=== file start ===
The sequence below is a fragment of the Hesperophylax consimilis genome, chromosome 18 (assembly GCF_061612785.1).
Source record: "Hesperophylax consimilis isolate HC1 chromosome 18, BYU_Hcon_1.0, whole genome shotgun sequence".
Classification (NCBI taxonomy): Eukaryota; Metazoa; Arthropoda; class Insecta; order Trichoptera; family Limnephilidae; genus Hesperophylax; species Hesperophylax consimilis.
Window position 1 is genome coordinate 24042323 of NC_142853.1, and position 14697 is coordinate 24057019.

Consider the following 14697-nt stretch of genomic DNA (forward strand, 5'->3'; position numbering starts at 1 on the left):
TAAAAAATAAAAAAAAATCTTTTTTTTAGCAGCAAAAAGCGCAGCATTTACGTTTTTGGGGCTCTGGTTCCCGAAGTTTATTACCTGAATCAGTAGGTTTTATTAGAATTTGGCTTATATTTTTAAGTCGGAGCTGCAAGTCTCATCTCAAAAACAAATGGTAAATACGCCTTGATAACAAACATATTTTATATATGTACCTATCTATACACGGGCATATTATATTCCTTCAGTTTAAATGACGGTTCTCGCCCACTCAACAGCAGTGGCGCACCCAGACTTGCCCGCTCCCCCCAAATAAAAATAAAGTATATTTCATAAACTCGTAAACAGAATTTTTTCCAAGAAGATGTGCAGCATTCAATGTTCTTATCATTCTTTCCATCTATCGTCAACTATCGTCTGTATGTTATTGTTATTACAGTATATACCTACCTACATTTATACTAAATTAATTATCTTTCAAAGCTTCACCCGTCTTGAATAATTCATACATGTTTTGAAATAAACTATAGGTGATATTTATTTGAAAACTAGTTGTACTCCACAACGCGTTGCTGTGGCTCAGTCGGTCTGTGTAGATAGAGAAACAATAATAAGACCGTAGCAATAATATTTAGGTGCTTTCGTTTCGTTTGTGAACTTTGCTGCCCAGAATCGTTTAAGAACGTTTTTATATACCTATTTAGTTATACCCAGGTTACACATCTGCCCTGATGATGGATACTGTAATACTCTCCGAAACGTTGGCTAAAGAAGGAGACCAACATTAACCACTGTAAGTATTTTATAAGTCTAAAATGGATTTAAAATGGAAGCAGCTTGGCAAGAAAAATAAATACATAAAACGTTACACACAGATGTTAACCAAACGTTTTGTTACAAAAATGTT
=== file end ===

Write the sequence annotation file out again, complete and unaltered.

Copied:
The sequence below is a fragment of the Hesperophylax consimilis genome, chromosome 18 (assembly GCF_061612785.1).
Source record: "Hesperophylax consimilis isolate HC1 chromosome 18, BYU_Hcon_1.0, whole genome shotgun sequence".
Classification (NCBI taxonomy): Eukaryota; Metazoa; Arthropoda; class Insecta; order Trichoptera; family Limnephilidae; genus Hesperophylax; species Hesperophylax consimilis.
Window position 1 is genome coordinate 24042323 of NC_142853.1, and position 14697 is coordinate 24057019.

Consider the following 14697-nt stretch of genomic DNA (forward strand, 5'->3'; position numbering starts at 1 on the left):
TAAAAAATAAAAAAAAATCTTTTTTTTAGCAGCAAAAAGCGCAGCATTTACGTTTTTGGGGCTCTGGTTCCCGAAGTTTATTACCTGAATCAGTAGGTTTTATTAGAATTTGGCTTATATTTTTAAGTCGGAGCTGCAAGTCTCATCTCAAAAACAAATGGTAAATACGCCTTGATAACAAACATATTTTATATATGTACCTATCTATACACGGGCATATTATATTCCTTCAGTTTAAATGACGGTTCTCGCCCACTCAACAGCAGTGGCGCACCCAGACTTGCCCGCTCCCCCCAAATAAAAATAAAGTATATTTCATAAACTCGTAAACAGAATTTTTTCCAAGAAGATGTGCAGCATTCAATGTTCTTATCATTCTTTCCATCTATCGTCAACTATCGTCTGTATGTTATTGTTATTACAGTATATACCTACCTACATTTATACTAAATTAATTATCTTTCAAAGCTTCACCCGTCTTGAATAATTCATACATGTTTTGAAATAAACTATAGGTGATATTTATTTGAAAACTAGTTGTACTCCACAACGCGTTGCTGTGGCTCAGTCGGTCTGTGTAGATAGAGAAACAATAATAAGACCGTAGCAATAATATTTAGGTGCTTTCGTTTCGTTTGTGAACTTTGCTGCCCAGAATCGTTTAAGAACGTTTTTATATACCTATTTAGTTATACCCAGGTTACACATCTGCCCTGATGATGGATACTGTAATACTCTCCGAAACGTTGGCTAAAGAAGGAGACCAACATTAACCACTGTAAGTATTTTATAAGTCTAAAATGGATTTAAAATGGAAGCAGCTTGGCAAGAAAAATAAATACATAAAACGTTACACACAGATGTTAACCAAACGTTTTGTTACAAAAATGTT